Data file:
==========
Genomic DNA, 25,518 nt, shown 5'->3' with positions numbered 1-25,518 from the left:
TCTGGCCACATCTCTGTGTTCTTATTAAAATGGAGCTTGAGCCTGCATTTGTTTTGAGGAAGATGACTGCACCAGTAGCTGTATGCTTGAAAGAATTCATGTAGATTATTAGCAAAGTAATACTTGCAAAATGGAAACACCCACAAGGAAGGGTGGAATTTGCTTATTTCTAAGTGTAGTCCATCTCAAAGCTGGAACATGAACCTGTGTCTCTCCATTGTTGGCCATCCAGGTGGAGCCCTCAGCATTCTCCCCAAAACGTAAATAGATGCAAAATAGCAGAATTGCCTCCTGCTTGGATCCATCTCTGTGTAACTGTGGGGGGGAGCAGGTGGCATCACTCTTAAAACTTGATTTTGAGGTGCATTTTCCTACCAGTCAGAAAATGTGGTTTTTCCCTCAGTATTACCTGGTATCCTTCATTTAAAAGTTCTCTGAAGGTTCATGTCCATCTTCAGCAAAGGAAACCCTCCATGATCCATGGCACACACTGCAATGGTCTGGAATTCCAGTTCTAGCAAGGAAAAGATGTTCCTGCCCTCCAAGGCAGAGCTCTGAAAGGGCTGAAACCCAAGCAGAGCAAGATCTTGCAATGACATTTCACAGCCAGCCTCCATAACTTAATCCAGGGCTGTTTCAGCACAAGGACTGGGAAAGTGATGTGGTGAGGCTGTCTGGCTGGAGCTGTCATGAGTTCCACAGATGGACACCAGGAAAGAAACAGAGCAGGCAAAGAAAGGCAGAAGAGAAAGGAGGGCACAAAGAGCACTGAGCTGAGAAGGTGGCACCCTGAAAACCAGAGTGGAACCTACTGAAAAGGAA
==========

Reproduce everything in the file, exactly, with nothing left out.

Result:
Genomic DNA, 25,518 nt, shown 5'->3' with positions numbered 1-25,518 from the left:
TCTGGCCACATCTCTGTGTTCTTATTAAAATGGAGCTTGAGCCTGCATTTGTTTTGAGGAAGATGACTGCACCAGTAGCTGTATGCTTGAAAGAATTCATGTAGATTATTAGCAAAGTAATACTTGCAAAATGGAAACACCCACAAGGAAGGGTGGAATTTGCTTATTTCTAAGTGTAGTCCATCTCAAAGCTGGAACATGAACCTGTGTCTCTCCATTGTTGGCCATCCAGGTGGAGCCCTCAGCATTCTCCCCAAAACGTAAATAGATGCAAAATAGCAGAATTGCCTCCTGCTTGGATCCATCTCTGTGTAACTGTGGGGGGGAGCAGGTGGCATCACTCTTAAAACTTGATTTTGAGGTGCATTTTCCTACCAGTCAGAAAATGTGGTTTTTCCCTCAGTATTACCTGGTATCCTTCATTTAAAAGTTCTCTGAAGGTTCATGTCCATCTTCAGCAAAGGAAACCCTCCATGATCCATGGCACACACTGCAATGGTCTGGAATTCCAGTTCTAGCAAGGAAAAGATGTTCCTGCCCTCCAAGGCAGAGCTCTGAAAGGGCTGAAACCCAAGCAGAGCAAGATCTTGCAATGACATTTCACAGCCAGCCTCCATAACTTAATCCAGGGCTGTTTCAGCACAAGGACTGGGAAAGTGATGTGGTGAGGCTGTCTGGCTGGAGCTGTCATGAGTTCCACAGATGGACACCAGGAAAGAAACAGAGCAGGCAAAGAAAGGCAGAAGAGAAAGGAGGGCACAAAGAGCACTGAGCTGAGAAGGTGGCACCCTGAAAACCAGAGTGGAACCTACTGAAAAGGAA